Occupiers seeking tech, flexibility and wellness in a newly consumerised workplace

Nearly two-thirds of  corporate occupiers (62 percent) plan to increase their investment in real estate technology over the next three years, most of them in the next year, according to the 2018 EMEA Occupier Survey from CBRE. Companies are intending to invest more heavily in new real estate technologies over the short to medium term in order to enhance the user experience and raise workforce productivity. This represents a clear move away from aiming real estate technology at purely operational goals such as energy management.

The technologies being employed include wayfinding apps, connected sensors, wearables and personal environment control systems. Room or seat reservation systems and sensors are also being increasingly adopted to support improvements in space efficiency.

The wellness agenda has evolved into a core pillar of real estate strategy. Four out of five occupiers have, or plan to introduce, wellness programs and an even higher proportion have some degree of preference for wellness enabled/capable buildings. This is supporting a range of innovative approaches to delivering and measuring wellness, including broadening and adapting the offer and seeking to measure the impacts.

Other findings of the report include:

  • 45 percent of businesses expect to have significant use of flexible offices by 2021
  • Nearly half of companies (47 percent) will be looking to hire data scientists
  • 92 percent of companies have a preference for wellness capable buildings

Richard Holberton, Head of EMEA occupier research at CBRE said: “These changes will place new demands on management of the real estate asset, entailing a shift towards better service levels and more consumerisation.  This is effectively a growing fusion of workplace and service, reflected in widespread plans to hire new skills such as data scientists and digital information officers.

“Companies are also seeing flexible office space as a key element of their corporate portfolios. The proportion of companies making no use at all of flexible space is expected to decline from 35 percent to 21 percent, indicating a growing awareness and broadening of interest even among previous non-adopters.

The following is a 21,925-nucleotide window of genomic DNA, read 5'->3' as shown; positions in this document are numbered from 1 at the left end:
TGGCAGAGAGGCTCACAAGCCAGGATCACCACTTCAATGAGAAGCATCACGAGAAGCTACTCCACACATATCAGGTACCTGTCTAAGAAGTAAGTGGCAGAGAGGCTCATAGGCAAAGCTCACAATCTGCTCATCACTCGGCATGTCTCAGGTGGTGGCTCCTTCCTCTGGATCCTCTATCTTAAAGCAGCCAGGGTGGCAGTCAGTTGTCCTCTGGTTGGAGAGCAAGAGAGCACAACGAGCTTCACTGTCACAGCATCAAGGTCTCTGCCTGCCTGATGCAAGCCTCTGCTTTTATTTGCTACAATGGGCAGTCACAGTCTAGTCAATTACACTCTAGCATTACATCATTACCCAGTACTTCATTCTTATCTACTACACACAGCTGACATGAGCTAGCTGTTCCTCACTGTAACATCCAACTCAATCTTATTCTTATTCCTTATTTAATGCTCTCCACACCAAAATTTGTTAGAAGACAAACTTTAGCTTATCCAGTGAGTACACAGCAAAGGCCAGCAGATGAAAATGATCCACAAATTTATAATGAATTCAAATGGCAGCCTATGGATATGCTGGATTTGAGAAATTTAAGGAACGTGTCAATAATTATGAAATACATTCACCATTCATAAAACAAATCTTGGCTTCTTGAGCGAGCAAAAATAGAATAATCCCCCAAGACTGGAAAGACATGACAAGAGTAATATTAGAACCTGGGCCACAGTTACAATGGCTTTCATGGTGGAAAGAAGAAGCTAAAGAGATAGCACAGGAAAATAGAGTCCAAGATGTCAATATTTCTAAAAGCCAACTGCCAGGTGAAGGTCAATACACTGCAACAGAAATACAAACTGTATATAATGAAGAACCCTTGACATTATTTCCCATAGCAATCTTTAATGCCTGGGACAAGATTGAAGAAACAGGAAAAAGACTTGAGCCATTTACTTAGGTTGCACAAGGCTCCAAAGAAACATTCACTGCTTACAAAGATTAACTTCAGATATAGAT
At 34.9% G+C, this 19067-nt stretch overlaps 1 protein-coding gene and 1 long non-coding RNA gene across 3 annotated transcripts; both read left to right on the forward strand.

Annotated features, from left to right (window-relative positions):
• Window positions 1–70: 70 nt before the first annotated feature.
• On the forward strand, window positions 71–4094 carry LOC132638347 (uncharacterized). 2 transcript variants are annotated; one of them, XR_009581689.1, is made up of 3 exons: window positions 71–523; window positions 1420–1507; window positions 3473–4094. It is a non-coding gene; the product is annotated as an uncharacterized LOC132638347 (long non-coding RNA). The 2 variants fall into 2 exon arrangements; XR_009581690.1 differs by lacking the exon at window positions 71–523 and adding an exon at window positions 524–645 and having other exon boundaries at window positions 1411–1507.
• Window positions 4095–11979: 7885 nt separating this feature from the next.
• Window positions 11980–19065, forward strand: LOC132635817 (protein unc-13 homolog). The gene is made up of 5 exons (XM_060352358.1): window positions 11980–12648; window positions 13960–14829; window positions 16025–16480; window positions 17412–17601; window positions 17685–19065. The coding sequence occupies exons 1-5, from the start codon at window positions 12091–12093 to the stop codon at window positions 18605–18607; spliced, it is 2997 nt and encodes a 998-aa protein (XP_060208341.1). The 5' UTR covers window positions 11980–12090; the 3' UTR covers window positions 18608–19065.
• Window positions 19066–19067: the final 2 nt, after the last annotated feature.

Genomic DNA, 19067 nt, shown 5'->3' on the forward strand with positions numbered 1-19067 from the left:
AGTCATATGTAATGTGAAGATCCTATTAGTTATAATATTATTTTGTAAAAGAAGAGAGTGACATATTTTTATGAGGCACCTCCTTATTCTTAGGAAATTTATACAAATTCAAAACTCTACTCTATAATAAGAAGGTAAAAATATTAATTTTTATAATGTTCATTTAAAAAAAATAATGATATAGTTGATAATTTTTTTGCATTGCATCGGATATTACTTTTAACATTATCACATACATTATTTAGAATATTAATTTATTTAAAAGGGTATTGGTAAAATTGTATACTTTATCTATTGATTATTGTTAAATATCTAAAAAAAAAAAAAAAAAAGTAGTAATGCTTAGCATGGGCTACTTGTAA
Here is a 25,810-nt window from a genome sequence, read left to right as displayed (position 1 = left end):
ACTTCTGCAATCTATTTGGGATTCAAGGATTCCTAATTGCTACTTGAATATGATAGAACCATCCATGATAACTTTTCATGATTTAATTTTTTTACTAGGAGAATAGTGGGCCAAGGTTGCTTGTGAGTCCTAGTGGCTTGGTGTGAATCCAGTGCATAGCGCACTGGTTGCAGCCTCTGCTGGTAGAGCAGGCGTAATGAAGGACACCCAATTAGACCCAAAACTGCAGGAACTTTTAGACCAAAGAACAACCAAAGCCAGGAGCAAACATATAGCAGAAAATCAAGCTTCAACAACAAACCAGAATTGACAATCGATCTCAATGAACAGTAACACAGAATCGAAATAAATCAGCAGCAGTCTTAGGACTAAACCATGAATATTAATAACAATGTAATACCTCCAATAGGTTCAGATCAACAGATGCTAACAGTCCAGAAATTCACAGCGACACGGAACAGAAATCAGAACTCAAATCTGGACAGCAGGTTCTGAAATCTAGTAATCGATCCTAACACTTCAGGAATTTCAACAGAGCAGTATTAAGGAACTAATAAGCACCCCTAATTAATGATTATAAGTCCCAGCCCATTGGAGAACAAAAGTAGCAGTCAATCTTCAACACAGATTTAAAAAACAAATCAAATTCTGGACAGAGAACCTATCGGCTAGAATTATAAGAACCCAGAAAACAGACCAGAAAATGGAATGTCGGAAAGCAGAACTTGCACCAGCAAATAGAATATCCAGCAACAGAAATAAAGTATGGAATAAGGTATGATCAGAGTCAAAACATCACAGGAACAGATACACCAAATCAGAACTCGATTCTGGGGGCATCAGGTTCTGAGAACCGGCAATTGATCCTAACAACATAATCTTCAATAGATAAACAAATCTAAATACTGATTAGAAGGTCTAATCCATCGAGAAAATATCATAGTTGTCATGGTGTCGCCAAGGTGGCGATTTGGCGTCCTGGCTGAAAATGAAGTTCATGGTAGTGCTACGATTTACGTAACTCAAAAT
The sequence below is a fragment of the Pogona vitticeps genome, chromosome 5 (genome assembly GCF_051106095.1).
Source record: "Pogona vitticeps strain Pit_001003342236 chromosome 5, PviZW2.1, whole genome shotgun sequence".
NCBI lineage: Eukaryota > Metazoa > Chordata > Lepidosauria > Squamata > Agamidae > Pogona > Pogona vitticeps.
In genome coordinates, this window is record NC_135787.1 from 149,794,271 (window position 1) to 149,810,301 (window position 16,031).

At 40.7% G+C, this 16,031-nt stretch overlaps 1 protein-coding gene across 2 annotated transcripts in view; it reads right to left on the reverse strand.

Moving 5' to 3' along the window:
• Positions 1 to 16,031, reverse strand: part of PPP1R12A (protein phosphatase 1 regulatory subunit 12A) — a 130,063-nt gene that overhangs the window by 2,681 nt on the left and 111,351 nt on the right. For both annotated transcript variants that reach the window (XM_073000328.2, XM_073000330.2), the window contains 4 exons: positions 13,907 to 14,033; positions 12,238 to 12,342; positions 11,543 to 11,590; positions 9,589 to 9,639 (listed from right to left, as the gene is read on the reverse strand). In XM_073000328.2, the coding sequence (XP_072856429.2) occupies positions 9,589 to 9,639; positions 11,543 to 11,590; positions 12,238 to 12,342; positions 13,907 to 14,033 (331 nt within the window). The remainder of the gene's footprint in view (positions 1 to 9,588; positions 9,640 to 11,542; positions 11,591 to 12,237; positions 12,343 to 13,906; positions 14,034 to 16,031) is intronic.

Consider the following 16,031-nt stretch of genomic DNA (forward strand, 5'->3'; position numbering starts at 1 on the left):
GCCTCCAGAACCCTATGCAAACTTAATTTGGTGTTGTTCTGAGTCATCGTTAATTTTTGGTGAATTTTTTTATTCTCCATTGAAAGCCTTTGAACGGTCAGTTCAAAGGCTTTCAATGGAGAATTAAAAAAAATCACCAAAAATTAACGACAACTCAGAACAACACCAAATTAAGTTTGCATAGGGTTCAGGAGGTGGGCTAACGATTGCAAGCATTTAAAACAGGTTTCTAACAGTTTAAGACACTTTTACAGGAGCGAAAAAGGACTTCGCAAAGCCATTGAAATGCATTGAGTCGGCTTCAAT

“Occupiers are also increasingly differentiating among the various types of flexible space available, and in general favouring co-working space. All see double-digit increases in their expected level of usage in three years’ time compared with currently. The increase is most marked for co-working space which sees a rise of over 20 percentage points to 56 percent, taking it above serviced/furnished space as the most popular type of flexible space.

“It is increasingly likely that some larger corporations will respond to the emerging flex market dynamics by developing their own bespoke co-working environments, which mirror the design, service and “vibe” of 3rd party spaces, supported by similar technologies and concierge solutions, but delivered and operated directly to preserve the relationship between employer and employee.

“Developing a flexible wellness offer will require creative thinking, enhanced collaboration between the Corporate Real Estate, HR and IT functions and senior management, as well as a critical eye on which elements actually generate the greatest measurable benefits.

“Taken together, these changes will produce a more refined occupancy planning capability among corporate occupiers. It is also likely to generate new forms of asset configuration and workspace design, and place new demands on management of the real estate asset, namely a shift towards better service levels and more consumerisation. The change is well underway for what can effectively be called the personalised workplace.”